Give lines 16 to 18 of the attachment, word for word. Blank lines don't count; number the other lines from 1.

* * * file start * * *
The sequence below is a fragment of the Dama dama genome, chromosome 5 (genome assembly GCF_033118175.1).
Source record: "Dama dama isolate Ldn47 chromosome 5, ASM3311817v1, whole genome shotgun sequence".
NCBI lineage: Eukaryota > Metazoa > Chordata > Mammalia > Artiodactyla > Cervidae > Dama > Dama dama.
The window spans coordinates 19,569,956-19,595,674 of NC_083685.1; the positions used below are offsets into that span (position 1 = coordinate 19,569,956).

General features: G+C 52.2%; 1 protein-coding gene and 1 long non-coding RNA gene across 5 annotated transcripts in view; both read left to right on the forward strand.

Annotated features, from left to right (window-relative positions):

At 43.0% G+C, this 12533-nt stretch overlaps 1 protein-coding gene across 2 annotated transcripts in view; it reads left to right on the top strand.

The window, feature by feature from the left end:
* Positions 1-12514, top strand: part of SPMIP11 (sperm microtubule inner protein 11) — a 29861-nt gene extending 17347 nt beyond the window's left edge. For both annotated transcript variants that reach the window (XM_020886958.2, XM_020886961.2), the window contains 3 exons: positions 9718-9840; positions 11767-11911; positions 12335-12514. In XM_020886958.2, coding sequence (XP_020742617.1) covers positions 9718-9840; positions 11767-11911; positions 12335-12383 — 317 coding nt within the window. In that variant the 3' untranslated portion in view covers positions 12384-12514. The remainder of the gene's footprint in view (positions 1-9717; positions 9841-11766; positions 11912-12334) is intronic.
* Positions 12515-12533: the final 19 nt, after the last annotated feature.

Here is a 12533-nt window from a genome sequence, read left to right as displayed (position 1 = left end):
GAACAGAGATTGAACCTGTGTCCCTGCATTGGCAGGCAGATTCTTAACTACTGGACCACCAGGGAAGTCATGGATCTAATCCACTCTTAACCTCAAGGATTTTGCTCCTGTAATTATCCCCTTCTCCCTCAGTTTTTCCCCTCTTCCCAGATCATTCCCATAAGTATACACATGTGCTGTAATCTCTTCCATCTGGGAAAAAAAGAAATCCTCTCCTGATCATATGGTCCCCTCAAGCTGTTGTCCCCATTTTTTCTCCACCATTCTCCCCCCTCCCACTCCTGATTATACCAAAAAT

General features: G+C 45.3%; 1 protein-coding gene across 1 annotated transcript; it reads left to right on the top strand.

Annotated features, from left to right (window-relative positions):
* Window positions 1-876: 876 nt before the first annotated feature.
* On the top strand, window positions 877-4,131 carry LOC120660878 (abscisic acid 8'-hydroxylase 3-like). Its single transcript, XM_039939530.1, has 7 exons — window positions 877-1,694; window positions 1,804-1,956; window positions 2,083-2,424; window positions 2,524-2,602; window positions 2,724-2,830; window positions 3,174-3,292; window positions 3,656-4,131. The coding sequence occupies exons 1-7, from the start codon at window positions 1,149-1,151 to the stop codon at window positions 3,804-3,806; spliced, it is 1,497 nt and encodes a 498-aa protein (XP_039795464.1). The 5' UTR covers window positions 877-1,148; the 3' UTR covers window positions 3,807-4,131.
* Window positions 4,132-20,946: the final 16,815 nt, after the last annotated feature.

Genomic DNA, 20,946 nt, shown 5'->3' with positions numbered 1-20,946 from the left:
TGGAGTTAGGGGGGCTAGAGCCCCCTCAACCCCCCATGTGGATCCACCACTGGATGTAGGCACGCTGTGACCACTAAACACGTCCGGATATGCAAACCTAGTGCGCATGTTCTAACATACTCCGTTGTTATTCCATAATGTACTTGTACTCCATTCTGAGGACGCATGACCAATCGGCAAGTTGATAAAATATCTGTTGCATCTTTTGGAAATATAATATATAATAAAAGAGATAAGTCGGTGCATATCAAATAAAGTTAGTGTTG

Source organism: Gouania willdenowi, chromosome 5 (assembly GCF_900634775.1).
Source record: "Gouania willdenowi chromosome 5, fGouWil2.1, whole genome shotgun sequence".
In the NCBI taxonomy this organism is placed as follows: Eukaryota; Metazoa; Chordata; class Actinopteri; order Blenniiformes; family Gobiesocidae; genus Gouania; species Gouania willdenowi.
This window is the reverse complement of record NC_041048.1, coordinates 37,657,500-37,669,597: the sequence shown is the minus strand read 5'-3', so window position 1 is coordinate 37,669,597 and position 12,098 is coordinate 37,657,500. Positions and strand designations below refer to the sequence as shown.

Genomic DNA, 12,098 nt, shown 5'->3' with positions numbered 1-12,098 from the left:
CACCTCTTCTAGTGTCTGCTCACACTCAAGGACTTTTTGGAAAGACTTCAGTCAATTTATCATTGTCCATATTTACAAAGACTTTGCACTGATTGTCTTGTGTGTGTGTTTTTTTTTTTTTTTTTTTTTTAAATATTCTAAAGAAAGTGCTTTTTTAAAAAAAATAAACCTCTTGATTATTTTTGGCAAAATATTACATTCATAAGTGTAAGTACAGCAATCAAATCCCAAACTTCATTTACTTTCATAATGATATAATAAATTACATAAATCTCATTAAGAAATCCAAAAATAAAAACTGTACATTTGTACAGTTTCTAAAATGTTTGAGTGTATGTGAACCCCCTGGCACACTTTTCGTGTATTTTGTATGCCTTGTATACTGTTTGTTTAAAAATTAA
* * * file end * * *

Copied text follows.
* On the top strand, window positions 877-4,131 carry LOC120660878 (abscisic acid 8'-hydroxylase 3-like). Its single transcript, XM_039939530.1, has 7 exons — window positions 877-1,694; window positions 1,804-1,956; window positions 2,083-2,424; window positions 2,524-2,602; window positions 2,724-2,830; window positions 3,174-3,292; window positions 3,656-4,131. The coding sequence occupies exons 1-7, from the start codon at window positions 1,149-1,151 to the stop codon at window positions 3,804-3,806; spliced, it is 1,497 nt and encodes a 498-aa protein (XP_039795464.1). The 5' UTR covers window positions 877-1,148; the 3' UTR covers window positions 3,807-4,131.
* Window positions 4,132-20,946: the final 16,815 nt, after the last annotated feature.

Genomic DNA, 20,946 nt, shown 5'->3' with positions numbered 1-20,946 from the left: